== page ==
New students must successfully complete a two-week orientation before beginning their classes, which gives them a glimpse into what the school day looks like and prepares them for the responsibilities that come with attending cyber school. These educators raised questions of how to hold students accountable, how to keep them engaged, how to get them to complete their work, and more. These are all very real questions and concerns, but many of these educators merely needed guidance from someone with years of tackling these barriers!
I entered online teaching with a group of pioneer educators (and with what today are very antiquated platforms). We set out to figure ways in which we could effectively provide the same quality of education as we had previously provided in traditional classrooms. We worked tirelessly for nearly 20 years, and through many successes and failures we found what we needed to do not only to succeed as educators, but most of all for our students to succeed as well.
Altering perceptions of how to evaluate students is another hurdle. Personally, I use multimedia, multifaceted, unit projects in place of tests. Giving traditional assessments can allow for students to search for answers online, thus negating the data needed to determine whether students have retained the information taught. Using individual projects and group projects created in class and in collaboration with other students allows me to not only assess knowledge, but also to give students opportunities to explore new platforms that they may not have otherwise used. I still use in-class quizzes and quiz game applications, as well as more traditional assignments of vocabulary, study questions, essays, discussion boards, and blogs and more. Every school year there are more unique opportunities, unique platforms, and unique ways to educate students online.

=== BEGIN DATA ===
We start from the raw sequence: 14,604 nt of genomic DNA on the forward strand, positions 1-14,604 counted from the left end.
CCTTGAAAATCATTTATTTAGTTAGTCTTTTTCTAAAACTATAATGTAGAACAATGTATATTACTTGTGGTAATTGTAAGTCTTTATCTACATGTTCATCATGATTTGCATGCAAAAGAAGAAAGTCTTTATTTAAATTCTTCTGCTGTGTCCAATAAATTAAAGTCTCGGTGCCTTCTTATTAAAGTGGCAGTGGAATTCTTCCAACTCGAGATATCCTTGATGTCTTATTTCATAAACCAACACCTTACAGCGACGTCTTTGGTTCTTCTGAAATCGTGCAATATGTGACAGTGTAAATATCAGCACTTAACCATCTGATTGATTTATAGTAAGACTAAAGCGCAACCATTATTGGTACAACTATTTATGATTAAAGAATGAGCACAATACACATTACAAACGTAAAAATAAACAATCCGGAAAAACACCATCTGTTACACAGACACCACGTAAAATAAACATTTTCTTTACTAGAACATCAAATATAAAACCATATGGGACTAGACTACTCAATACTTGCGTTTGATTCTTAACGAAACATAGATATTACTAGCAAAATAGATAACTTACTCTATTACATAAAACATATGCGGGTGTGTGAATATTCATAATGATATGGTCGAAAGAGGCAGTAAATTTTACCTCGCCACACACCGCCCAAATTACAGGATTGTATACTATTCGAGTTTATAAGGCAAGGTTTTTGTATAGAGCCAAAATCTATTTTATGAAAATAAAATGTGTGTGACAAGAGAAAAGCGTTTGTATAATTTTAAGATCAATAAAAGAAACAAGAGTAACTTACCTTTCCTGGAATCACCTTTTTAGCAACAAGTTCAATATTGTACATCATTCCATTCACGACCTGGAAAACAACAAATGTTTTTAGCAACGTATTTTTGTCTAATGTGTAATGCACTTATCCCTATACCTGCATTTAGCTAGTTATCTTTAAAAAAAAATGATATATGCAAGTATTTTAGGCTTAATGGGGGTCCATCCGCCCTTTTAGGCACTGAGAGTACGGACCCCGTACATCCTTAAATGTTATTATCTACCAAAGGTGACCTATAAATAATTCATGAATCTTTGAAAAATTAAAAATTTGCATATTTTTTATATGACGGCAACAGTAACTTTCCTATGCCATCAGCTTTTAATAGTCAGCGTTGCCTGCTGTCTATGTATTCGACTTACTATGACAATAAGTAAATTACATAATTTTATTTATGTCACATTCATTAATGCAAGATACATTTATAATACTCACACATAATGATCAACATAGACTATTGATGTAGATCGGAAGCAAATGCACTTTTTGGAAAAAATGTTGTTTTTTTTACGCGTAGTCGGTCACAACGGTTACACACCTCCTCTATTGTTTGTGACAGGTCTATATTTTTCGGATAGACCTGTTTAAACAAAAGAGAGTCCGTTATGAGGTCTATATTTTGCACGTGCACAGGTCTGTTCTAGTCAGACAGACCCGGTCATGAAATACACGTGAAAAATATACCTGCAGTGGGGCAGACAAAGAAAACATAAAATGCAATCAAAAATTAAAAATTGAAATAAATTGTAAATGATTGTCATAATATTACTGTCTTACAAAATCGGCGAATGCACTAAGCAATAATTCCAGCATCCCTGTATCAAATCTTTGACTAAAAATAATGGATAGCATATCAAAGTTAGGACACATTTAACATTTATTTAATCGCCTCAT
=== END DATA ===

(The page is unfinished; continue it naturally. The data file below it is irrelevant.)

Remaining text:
Some Final Reflections
My life as an online high school teacher has not altered who I am as an educator. I am still true to the teacher I was years ago in a brick-and-mortar classroom. Just like anything we face in life there are advantages and disadvantages to cyber school. Finding the right fit in any situation is always critically important. However, teaching online has allowed me the opportunity to continue to teach young people a subject that I love, and continue to push the frontiers of education in new and exciting ways.
Ready to learn more?
Note: This blog post was originally published in March 2022, and has been updated for accuracy of content.
About the Author: Pam Slater is an English teacher in the high school at PA Virtual.
Photo credits to LinkedIn Sales Solution on Unsplash; others from Pamela Slater.